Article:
Renewable energy generation in North America continues to rise. The Energy Information Administration (EIA), part of the American federal government, projects that renewables will generate 42 gigawatts of power in 2024, accounting for nearly a quarter of America’s electricity generation. Canada’s renewable capacity grew by 2.3 gigawatts in 2023 to a total installed capacity of 21.9 gigawatts.

Growth like that means mitigating the volatility of renewable power generation is crucial. Renewables come with peaks and valleys. Nowhere in the world is it always windy or always sunny (not even in Philadelphia). A battery energy storage system, or BESS, is one of the best ways of smoothing out that variance.

“You can’t control the sun, but you can control your batteries,” says Walter Schachtschneider, director of engineering for the solar arm of PCL’s team in Ontario.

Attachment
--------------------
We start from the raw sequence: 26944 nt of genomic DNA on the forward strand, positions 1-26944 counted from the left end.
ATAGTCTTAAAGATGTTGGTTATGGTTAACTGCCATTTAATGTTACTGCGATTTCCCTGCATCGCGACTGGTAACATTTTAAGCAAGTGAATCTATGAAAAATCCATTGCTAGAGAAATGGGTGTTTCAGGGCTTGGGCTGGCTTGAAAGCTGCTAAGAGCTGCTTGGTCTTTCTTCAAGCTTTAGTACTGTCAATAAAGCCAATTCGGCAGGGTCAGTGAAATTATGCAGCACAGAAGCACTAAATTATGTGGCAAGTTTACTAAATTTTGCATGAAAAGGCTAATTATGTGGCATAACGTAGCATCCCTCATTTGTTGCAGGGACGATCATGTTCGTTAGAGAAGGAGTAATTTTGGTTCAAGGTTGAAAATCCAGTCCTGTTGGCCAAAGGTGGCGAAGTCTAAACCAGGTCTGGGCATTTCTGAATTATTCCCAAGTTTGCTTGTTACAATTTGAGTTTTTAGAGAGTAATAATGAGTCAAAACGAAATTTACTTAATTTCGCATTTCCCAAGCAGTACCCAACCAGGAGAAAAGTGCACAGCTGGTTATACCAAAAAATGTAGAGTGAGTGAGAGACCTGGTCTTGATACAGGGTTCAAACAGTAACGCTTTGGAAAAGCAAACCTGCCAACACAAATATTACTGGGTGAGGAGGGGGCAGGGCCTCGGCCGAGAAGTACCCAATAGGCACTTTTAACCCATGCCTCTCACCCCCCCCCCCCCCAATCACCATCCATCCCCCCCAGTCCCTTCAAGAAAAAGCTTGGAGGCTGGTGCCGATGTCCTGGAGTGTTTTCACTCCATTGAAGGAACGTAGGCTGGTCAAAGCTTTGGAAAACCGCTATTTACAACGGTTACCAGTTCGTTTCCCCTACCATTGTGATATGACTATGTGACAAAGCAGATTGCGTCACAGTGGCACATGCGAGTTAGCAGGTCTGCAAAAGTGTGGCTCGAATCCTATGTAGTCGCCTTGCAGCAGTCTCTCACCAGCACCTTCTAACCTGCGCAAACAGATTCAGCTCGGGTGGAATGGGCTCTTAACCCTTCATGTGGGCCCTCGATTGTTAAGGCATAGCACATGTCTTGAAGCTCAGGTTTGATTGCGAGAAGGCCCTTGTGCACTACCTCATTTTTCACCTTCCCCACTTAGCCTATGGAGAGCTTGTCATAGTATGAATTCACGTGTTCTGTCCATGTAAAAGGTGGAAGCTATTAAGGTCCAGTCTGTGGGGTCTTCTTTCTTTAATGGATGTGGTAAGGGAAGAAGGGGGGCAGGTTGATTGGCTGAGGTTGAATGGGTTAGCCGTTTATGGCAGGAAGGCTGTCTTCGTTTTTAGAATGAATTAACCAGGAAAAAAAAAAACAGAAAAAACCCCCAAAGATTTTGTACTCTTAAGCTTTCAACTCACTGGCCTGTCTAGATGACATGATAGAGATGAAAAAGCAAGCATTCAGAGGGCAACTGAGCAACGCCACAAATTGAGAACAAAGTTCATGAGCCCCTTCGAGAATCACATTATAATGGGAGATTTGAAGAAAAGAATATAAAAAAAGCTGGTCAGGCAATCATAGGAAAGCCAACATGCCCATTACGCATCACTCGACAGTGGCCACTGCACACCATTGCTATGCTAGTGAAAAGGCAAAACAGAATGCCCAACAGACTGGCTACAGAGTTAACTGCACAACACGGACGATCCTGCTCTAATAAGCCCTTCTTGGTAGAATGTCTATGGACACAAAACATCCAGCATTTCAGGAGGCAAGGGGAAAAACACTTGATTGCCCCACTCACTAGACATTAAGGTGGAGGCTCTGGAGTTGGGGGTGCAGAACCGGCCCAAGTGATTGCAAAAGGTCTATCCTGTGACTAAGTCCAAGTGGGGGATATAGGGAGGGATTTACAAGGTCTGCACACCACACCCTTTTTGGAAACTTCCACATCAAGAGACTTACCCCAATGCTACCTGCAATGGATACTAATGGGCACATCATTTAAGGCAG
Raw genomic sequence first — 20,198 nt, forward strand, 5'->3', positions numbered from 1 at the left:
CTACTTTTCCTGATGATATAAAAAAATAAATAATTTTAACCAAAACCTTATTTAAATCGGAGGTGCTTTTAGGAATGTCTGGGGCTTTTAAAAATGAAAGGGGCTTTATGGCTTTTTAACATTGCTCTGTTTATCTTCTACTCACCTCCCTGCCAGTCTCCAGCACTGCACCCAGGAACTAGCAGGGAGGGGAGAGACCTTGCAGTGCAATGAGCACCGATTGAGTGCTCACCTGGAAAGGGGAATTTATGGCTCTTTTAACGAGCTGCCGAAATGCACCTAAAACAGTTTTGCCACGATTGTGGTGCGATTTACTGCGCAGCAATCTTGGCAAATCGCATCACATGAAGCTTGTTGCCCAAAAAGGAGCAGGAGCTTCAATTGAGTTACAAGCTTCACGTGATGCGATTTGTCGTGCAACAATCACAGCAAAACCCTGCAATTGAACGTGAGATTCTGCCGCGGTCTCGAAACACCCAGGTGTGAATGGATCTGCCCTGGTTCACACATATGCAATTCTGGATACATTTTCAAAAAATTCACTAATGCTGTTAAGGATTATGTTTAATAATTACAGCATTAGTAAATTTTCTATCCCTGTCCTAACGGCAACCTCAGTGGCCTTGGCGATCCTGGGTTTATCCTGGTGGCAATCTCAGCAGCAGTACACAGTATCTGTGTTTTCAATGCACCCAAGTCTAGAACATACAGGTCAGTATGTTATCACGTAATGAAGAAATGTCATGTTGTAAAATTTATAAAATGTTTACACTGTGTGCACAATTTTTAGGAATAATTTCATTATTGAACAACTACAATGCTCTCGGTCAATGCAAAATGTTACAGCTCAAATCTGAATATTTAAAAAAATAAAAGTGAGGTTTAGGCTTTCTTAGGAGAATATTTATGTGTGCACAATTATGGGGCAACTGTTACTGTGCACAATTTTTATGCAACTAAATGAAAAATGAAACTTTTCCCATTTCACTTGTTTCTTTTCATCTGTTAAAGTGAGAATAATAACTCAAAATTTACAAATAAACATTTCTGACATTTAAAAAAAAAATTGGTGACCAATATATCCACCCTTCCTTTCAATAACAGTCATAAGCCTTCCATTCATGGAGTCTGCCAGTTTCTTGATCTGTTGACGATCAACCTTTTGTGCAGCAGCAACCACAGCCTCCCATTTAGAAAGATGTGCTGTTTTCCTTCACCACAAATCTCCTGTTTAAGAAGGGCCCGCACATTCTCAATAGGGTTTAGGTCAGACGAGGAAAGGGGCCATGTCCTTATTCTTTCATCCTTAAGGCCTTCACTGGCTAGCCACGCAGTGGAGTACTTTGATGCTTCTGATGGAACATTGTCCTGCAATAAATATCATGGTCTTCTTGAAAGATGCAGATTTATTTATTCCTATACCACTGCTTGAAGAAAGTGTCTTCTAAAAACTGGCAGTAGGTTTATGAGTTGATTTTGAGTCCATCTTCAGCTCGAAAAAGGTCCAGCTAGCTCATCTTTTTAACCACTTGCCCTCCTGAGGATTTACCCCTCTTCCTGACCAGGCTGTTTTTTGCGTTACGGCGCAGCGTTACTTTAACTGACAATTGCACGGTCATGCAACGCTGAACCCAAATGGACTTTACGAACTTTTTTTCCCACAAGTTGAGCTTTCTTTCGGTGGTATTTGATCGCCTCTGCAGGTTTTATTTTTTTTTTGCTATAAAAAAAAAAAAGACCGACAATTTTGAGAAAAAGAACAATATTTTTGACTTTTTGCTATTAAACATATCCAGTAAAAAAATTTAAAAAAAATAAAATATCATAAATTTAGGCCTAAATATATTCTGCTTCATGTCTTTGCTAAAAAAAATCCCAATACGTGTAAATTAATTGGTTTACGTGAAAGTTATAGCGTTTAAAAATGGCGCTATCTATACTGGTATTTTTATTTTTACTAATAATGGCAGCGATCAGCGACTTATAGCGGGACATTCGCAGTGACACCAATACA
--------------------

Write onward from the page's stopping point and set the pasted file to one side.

Schachtschneider has worked with BESS systems for decades.

“I spent 28 years working for the phone company. We had rooms of lead-acid batteries. Each was the size of a mini-fridge and would generate two volts,” he says. “Now the batteries are little lithium-ion cells and you can have millions of them.

“The chemistry has changed and the applications have changed too.”

These days a typical BESS installation consists of one or more containers filled with lithium-ion battery cells, plus some safety, HVAC and electrical connectivity equipment. The containers are wired together, if applicable, and connected to a broader power system. That broader system often includes renewables and commercial power users.

For example, PCL installed more than 1,500 solar modules at the largest community center in Summerside, Prince Edward Island. The solar array saves the facility more than $100,000 per year, but its generating capacity of 336 kilowatt-hours (kWh) produces more power than the building needs when the sun is shining.